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Scientists look to tick 'cement' as potential medical adhesive

"It is totally conceivable that, in future, it will be possible to use this substance to produce a biological adhesive for human tissue," said researcher Sylvia Nürnberger.

By Brooks Hays
Scientists look to tick 'cement' as potential medical adhesive
Researchers in Austria are studying the adhesive substance secreted by ticks with hopes of replicating the "cement" for use in various medical procedures. File photo by Roman Prokhorov/Shutterstock

Feb. 20 (UPI) -- Researchers in Austria are exploring the potential of tick "cement" as a super-strong bioadhesive.

Once ticks lodge themselves onto their victims and begin to feed, they're notoriously difficult to detach. If they're improperly plucked, their heads often remain embedded in flesh, while only the abdomen tears away.

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An extra strong secretion, a cement-like substance, helps ticks anchor themselves to their victims. Researchers at MedUni Vienna and Vienna University of Technology are currently studying tick specimens and their anchoring process with the hope of recreating the sticky chemical concoction.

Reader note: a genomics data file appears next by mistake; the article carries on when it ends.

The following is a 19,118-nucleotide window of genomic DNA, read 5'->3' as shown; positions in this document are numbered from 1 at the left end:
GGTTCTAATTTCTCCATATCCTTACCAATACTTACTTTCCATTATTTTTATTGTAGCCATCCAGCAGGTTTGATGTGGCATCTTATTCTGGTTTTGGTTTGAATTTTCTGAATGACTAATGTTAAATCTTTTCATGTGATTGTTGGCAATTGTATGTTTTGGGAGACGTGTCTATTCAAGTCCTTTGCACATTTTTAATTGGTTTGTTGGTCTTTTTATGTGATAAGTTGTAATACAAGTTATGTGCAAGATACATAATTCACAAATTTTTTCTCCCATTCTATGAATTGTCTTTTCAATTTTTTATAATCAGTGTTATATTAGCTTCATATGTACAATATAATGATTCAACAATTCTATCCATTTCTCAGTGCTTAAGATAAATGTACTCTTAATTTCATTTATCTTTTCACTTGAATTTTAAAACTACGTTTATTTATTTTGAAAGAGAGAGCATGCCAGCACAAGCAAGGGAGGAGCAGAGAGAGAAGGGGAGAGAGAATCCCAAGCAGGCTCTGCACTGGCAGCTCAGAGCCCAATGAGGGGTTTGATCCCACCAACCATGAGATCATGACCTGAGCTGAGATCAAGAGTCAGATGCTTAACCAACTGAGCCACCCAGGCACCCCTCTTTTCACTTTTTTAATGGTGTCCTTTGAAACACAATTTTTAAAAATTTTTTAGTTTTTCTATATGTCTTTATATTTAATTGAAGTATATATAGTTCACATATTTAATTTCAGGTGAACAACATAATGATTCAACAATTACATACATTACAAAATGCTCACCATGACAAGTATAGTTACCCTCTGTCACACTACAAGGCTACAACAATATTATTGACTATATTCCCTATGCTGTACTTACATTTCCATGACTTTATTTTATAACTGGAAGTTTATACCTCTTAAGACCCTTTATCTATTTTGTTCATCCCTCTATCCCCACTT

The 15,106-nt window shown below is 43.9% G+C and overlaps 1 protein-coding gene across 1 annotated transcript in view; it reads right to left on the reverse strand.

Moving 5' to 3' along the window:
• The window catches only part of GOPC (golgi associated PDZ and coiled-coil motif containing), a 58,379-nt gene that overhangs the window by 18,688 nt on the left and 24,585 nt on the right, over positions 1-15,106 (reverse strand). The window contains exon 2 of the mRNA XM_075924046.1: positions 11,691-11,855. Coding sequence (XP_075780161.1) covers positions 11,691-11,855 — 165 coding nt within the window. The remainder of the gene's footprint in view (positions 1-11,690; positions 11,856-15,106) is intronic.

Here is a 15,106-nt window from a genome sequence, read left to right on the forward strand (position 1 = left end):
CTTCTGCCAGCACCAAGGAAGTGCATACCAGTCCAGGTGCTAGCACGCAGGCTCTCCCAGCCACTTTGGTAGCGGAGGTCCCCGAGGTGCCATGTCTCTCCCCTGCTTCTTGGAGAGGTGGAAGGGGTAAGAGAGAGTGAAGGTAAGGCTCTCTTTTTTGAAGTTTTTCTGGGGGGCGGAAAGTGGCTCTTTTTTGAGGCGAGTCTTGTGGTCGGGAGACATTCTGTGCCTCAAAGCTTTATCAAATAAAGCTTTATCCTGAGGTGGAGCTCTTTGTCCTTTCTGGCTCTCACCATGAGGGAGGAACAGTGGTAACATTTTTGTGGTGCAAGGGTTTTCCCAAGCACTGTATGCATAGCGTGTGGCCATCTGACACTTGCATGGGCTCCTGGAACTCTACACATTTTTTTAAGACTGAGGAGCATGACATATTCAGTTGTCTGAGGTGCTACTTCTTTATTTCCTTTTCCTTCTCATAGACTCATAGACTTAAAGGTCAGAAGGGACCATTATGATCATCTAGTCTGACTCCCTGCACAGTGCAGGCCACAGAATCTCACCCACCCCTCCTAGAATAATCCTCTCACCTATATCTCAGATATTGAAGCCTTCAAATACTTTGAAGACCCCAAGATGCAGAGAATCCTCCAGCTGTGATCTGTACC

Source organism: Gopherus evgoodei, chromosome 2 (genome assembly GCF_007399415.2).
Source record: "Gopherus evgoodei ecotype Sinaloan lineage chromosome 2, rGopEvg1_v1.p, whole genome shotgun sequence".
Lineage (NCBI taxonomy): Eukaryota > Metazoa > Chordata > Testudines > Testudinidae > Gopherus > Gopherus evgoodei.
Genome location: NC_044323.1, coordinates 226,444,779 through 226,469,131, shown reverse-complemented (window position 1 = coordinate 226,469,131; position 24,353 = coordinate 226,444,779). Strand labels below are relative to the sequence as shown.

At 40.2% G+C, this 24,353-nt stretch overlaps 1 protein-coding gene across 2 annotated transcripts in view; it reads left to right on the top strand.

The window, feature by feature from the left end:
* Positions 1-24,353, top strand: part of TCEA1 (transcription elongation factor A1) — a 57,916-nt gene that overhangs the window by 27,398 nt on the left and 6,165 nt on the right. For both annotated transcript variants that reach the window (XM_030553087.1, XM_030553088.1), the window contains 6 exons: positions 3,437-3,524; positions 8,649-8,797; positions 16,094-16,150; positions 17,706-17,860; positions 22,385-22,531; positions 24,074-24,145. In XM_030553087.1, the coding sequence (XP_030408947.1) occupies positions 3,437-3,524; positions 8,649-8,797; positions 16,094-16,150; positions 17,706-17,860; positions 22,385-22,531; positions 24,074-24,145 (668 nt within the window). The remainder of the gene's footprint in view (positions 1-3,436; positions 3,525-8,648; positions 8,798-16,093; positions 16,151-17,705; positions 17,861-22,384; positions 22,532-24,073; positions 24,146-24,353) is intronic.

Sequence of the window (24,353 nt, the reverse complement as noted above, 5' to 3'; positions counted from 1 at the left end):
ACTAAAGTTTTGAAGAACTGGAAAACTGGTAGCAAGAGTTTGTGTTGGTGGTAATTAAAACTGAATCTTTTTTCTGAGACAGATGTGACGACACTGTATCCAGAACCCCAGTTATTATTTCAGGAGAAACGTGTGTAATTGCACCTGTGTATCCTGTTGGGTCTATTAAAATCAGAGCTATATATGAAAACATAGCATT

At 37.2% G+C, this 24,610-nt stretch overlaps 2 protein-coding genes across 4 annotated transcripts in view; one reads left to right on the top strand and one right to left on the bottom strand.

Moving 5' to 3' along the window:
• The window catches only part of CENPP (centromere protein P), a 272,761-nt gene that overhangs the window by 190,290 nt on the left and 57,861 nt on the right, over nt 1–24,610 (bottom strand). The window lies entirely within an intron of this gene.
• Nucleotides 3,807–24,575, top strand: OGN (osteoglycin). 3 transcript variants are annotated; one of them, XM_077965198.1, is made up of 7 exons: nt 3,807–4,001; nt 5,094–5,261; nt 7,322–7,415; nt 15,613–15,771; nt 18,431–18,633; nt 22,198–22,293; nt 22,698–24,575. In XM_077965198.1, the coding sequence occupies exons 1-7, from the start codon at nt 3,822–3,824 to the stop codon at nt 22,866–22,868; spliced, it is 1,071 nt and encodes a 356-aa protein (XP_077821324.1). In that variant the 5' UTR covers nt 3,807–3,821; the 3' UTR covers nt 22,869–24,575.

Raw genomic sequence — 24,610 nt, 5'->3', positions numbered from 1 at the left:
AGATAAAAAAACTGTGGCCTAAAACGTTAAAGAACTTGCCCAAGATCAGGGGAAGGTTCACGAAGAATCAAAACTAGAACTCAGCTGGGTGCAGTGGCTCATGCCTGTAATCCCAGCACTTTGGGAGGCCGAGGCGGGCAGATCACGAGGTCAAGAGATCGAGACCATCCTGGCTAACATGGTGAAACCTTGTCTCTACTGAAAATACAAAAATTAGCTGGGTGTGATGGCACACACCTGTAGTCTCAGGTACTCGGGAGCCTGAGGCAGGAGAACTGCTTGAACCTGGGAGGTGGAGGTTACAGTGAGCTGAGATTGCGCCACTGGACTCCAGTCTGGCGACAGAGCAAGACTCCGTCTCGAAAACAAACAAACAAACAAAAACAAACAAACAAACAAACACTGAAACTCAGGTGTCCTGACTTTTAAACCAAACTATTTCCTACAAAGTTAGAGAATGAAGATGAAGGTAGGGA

Scientists have the tick specimens bite into a skin-like membrane, then collect tiny samples of the cement after it is secreted and hardens.

"It is totally conceivable that, in future, it will be possible to use this substance to produce a biological adhesive for human tissue, for example for anchoring tendons and ligaments to bone without using any metal," researcher leader Sylvia Nürnberger, a trauma surgery specialist, explained in a news release.

Current adhesives used for serious skin injuries and liver tears are mildly toxic. Scientists are currently testing the viability of a bioadhesive inspired by the threads mussels use to attach to rocks. Though promising, the test results suggest the thread-inspired adhesive won't be strong enough for all relevant medical procedures.

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Though scientists are currently focused on Austrian tick specimens, the research team plans to study the cementing abilities of giant tick species in South Africa later this year.

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